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Terrorism & Security

US military: Taliban spring offensive unlikely in Afghanistan

Concerns grow over inadequate US military intelligence about Taliban and Al Qaeda militants in Pakistan

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The Associated Press reports:

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"There's gaps in intelligence," [Dell Dailey, the State Department's counterterrorism chief] said during a meeting with reporters. "We don't have enough information about what's going on there. Not on al-Qaida. Not on foreign fighters. Not on the Taliban."
Dailey, a retired Army lieutenant general with extensive background in special operations, said the lack of information makes him "uncomfortable." Yet the solution to the problem rests mainly with the Pakistanis, who would likely see too much U.S. involvement as an unwelcome intrusion.

During his trip to Davos, Switzerland, Pakistani President Pervez Musharraf tried to allay the heightened concerns. But he may have added to them by revealing that his soldiers on the border are not actively hunting for Osama bin Laden.

The New York Times blog "The Lede" quotes Musharraf as saying,

The 100,000 troops that we are using … are not going around trying to locate Osama bin Laden and Zawahri, frankly," Musharraf told a conference at the French Institute for International Relations. "They are operating against terrorists, and in the process, if we get them, we will deal with them certainly."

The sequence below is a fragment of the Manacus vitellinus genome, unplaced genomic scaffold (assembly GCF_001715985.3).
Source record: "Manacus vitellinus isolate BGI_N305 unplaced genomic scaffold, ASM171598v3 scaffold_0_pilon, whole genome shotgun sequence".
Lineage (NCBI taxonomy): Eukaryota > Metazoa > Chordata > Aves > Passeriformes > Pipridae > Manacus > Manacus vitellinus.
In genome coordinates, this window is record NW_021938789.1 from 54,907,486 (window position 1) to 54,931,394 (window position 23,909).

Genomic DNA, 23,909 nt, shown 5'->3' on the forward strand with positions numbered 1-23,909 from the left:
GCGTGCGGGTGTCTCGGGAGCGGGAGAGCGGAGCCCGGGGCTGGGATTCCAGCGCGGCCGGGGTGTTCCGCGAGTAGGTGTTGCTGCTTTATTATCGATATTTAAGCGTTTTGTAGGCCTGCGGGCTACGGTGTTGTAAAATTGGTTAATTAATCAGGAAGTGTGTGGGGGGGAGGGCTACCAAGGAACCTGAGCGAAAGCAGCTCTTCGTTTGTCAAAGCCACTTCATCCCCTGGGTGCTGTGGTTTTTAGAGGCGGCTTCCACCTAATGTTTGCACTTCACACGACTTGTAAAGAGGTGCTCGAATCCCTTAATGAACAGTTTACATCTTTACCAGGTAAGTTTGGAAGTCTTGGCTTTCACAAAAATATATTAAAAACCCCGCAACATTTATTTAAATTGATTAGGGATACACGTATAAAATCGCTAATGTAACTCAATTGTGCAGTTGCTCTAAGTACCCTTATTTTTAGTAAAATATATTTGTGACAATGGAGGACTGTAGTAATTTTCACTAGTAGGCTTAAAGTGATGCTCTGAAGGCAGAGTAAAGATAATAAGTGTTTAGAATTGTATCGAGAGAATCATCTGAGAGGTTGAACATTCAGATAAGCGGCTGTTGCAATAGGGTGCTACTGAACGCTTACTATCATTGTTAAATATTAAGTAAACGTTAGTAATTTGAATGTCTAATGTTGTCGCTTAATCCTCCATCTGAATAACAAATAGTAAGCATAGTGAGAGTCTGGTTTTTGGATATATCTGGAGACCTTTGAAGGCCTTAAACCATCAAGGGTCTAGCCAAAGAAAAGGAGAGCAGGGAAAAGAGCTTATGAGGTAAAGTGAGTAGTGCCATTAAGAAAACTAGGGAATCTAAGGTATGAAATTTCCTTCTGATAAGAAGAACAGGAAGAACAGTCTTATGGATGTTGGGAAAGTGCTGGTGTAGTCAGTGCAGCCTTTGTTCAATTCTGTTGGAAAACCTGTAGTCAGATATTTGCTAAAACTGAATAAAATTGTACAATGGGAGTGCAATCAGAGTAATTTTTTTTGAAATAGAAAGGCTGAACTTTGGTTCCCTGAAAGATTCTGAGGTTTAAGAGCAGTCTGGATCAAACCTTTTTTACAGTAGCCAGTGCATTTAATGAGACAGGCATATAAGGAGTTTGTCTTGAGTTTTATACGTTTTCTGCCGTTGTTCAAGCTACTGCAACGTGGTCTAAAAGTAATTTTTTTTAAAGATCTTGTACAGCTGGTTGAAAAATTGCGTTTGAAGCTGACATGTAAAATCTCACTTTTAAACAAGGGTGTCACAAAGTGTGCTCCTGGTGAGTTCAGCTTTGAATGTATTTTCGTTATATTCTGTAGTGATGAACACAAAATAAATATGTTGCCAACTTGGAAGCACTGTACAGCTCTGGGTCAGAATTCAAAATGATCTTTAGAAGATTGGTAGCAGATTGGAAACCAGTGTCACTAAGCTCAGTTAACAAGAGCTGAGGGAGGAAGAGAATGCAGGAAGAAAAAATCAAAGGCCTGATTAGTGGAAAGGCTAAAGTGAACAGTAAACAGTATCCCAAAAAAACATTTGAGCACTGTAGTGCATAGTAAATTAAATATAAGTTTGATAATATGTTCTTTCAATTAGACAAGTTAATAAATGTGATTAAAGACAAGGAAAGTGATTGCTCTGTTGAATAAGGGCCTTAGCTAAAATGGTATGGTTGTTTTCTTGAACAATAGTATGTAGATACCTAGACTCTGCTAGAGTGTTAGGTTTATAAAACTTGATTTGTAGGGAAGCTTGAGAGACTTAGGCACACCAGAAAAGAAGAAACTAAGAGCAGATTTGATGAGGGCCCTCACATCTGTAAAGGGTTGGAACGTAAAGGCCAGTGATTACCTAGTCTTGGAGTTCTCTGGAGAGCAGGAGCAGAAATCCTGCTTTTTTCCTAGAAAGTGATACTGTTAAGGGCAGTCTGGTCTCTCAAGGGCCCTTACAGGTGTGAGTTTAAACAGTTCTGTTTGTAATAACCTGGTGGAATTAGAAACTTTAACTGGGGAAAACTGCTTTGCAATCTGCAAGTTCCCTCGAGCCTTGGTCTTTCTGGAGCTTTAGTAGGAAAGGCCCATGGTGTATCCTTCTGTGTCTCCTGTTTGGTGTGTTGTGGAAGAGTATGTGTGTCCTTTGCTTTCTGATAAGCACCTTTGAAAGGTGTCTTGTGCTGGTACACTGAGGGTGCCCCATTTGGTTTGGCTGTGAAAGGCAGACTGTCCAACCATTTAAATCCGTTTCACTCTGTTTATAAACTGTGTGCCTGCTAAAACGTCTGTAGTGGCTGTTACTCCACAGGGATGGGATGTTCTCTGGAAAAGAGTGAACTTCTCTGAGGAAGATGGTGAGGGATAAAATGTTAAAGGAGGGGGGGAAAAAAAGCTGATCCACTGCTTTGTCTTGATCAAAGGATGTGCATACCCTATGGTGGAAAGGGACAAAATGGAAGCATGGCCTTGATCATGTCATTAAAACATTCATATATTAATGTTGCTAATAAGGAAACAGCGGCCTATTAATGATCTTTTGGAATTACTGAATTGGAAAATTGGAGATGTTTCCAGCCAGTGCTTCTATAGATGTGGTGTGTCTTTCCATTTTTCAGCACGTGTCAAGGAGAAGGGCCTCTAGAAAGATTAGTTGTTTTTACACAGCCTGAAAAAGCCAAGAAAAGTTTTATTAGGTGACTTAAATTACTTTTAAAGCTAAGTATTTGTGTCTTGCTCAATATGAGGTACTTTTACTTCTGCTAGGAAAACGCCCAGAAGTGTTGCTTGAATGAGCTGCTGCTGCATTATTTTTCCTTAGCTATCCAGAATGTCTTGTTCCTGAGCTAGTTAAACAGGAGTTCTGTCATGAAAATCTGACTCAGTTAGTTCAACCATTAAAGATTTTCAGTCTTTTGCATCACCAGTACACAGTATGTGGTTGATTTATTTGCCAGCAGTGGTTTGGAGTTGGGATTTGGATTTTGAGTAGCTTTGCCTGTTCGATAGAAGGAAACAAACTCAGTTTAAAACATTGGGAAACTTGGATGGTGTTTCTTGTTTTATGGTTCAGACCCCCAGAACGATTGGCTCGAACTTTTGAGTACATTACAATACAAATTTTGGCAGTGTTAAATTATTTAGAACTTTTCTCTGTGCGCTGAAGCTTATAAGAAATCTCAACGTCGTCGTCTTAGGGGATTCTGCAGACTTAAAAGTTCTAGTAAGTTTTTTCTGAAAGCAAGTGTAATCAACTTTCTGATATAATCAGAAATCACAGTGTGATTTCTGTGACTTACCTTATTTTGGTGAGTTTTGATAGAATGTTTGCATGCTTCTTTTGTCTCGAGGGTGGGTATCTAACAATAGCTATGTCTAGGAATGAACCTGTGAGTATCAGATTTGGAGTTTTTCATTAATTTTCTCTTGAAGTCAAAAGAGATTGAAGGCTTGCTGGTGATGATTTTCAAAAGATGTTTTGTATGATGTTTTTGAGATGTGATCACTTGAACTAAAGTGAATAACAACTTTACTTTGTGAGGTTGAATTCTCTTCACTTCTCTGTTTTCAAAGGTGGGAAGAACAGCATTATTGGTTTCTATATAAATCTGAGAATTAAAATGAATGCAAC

But that's not what the US government wants to hear. The New York Times reported in early January that concerns about catching Mr. bin Laden have led the US military to consider plans for a covert push of its Special Forces inside Pakistan:

President Bush's senior national security advisers are debating whether to expand the authority of the Central Intelligence Agency and the military to conduct far more aggressive covert operations in the tribal areas of Pakistan.
In part, the White House discussions may be driven by a desire for another effort to capture or kill Osama bin Laden and his deputy, Ayman al-Zawahiri. Currently, C.I.A. operatives and Special Operations forces have limited authority to conduct counterterrorism missions in Pakistan based on specific intelligence about the whereabouts of those two men, who have eluded the Bush administration for more than six years, or of other members of their terrorist organization, Al Qaeda, hiding in or near the tribal areas.

So far, Musharraf has been categorical in refusing any direct US intervention, which means that intelligence gathering will remain limited.


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